Bill Brent dies
by Liz Highleyman
Bill Brent, a prolific author of sex-positive literature and a member of San Francisco's alternative sexuality communities, died during the weekend of August 18-19. He ended his life by jumping off the Golden Gate Bridge after a long struggle with depression and chronic pain. He was 52.
Mr. Brent was involved in the Bay Area bisexual, BDSM, Black Leather Wings radical faerie, and pro-sex literary communities in the 1990s. He published The Black Book – one of the first queer and alternative sexuality directories – and edited or contributed to more than 30 erotic anthologies.
"Bill was a leader in the fin de siecle San Francisco erotic and sex radical renaissance in countless ways," said author Susie Bright, former editor of On Our Backs. "He published so many great people, he was endlessly generous, and a devoted literature person in every way."
Mr. Brent was born July 17, 1960, and grew up mainly in the East Bay. Recalling his less than happy childhood he once wrote, "[San Francisco] was my home away from home, that suburban hell where I'd spent most of the 1970s in a deep depression knowing that I was a freak, a rebel, an outcast every time I boarded the bus for the lunatic asylum called high school."
Mr. Brent attended San Francisco State University in the late 1970s, where he studied theater arts. He got involved in the punk rock scene and began to frequent gay sex venues in the city. After college he performed with Bay Area drama groups, tap danced, and helped start a theater company.
In the late 1980s Mr. Brent began volunteering with San Francisco Sex Information. Noting the lack of a comprehensive compilation of sex-positive resources, he produced the first of six editions of The Black Book in 1992, which he described as "a resource for everyone sexual in the 'other' category – everyone who wasn't married and having children, basically."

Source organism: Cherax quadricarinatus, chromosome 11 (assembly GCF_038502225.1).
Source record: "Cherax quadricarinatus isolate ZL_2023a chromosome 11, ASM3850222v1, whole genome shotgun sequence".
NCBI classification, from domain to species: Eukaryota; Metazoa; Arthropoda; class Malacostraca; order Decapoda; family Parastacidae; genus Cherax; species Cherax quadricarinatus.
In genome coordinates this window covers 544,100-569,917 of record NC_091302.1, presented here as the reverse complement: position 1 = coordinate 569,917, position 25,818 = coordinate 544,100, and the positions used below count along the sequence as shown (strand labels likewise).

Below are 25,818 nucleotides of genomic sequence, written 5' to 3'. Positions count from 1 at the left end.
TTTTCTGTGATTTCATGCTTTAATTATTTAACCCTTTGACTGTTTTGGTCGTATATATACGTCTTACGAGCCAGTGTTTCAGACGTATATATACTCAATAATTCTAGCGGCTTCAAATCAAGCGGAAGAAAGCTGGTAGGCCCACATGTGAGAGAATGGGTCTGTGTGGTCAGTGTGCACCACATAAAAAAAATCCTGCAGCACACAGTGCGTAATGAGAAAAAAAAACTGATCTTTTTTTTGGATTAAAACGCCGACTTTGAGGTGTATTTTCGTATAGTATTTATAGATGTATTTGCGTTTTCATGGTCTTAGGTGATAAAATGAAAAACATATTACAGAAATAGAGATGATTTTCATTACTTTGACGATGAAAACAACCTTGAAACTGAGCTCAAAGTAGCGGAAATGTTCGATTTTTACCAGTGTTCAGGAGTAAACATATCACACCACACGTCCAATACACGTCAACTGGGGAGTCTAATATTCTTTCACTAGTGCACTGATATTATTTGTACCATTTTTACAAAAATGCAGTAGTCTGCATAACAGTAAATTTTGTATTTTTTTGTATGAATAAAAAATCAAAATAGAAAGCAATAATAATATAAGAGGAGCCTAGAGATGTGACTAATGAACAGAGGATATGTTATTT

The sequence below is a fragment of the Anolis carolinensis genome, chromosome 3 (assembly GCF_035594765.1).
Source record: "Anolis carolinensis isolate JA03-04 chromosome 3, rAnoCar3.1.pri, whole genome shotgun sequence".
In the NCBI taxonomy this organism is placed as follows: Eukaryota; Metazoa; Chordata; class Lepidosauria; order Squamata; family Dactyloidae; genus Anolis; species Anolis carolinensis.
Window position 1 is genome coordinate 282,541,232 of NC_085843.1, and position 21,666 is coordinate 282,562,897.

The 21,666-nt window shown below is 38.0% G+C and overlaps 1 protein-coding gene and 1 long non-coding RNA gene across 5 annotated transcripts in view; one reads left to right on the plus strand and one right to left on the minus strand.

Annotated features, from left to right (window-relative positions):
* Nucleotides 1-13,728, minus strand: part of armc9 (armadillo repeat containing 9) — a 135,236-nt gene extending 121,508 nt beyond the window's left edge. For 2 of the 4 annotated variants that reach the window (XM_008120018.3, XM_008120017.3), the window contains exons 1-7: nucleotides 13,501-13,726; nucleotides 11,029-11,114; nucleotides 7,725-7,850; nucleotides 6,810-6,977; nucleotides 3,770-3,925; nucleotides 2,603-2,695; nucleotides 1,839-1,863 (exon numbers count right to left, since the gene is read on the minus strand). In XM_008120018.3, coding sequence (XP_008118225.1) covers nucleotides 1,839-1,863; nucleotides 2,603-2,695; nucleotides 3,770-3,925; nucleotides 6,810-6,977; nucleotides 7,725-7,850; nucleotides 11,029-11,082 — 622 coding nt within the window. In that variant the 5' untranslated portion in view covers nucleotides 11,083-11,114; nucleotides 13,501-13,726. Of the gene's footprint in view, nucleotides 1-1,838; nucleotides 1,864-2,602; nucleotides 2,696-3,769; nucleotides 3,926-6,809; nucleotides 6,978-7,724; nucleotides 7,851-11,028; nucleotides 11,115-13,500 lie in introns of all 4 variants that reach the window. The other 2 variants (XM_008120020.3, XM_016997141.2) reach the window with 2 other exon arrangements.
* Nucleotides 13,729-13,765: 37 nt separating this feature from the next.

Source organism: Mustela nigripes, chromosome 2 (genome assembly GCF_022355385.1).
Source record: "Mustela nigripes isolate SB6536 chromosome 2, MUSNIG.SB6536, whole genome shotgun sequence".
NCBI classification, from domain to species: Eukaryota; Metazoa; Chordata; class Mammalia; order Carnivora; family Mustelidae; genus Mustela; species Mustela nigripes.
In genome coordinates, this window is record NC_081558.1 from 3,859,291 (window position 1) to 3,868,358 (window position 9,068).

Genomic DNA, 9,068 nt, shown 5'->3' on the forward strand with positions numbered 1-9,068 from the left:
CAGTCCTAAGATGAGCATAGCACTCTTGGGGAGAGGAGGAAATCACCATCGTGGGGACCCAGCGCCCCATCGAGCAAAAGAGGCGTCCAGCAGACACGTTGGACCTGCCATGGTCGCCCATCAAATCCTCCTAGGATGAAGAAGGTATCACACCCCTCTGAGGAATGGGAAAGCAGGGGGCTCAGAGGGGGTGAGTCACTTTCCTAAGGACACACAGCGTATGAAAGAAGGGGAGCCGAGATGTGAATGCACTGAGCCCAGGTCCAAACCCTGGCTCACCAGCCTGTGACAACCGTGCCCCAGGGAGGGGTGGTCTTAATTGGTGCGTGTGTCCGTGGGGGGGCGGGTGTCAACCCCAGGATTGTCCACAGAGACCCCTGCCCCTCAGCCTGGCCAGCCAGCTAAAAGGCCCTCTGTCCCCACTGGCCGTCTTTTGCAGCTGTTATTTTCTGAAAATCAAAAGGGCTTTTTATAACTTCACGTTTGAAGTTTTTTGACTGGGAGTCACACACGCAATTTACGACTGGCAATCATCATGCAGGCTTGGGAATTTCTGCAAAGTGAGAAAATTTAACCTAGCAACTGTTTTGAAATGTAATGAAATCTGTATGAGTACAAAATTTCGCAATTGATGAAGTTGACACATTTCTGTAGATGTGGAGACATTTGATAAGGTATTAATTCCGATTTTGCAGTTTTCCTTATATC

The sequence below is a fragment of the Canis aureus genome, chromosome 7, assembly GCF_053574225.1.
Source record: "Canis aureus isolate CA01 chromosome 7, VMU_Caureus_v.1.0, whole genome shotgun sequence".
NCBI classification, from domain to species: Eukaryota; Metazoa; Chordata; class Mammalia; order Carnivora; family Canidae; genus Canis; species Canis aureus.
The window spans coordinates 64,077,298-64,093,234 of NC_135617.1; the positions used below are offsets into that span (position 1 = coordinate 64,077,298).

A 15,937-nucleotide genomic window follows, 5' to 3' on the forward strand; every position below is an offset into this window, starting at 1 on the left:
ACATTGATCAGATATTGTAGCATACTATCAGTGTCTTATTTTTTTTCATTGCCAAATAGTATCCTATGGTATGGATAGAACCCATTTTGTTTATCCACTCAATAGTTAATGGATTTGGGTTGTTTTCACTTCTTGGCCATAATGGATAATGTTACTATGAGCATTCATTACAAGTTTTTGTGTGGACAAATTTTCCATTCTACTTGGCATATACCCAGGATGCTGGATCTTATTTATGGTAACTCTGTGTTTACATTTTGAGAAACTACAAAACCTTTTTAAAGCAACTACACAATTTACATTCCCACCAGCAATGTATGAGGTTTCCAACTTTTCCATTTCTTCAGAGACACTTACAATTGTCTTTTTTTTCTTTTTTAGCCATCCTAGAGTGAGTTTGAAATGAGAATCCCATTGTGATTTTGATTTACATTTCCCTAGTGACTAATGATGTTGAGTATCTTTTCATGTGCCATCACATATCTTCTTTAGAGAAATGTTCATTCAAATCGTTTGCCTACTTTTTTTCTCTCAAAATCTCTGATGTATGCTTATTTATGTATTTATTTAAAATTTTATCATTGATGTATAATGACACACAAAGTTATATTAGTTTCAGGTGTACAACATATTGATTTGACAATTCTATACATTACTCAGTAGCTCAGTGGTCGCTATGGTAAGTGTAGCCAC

"Bill lived his whole life never apologizing for two important things: who he was and what he was into," said longtime friend and colleague Thomas Roche. "He didn't hide his bisexuality from the gay community. Now many people prefer the less restrictive, more inclusive, and for many more descriptive term 'queer.' But Bill is one of the people who helped invent that queer identity, well before it was fashionable. He helped show a bunch of people just how much their own rights to their own identities could matter."
Mr. Brent started a small publishing company, also called Black Books, while supplementing his income with temp word processing and freelance desktop publishing gigs. As "Uncle Bill" he wrote an advice column for Anything That Moves, the first national bisexual magazine, and in 1993 he began publishing his own sex magazine, Black Sheets.
"Bill was a wonderful writer, but to my mind his greatest importance came in the way he created queer/bi/pansexual literary community," said Carol Queen, founding director of the Center for Sex and Culture. "He introduced many new writers via the zine, readings, and anthologies, and many of them remained close even after Bill left the Bay Area."
"Bill had a particular knack for befriending difficult people, 'unlikable' people, people who were stubborn and opinionated, the awkward and the shy and the clueless," added Black Books colleague Lori Selke. "This is a big part of what made his community-building so successful."
Black Books was not financially lucrative, and to raise funds Mr. Brent started producing the Perverts Put Out reading series – which continues today – and hosting Black Sheets pansexual play parties.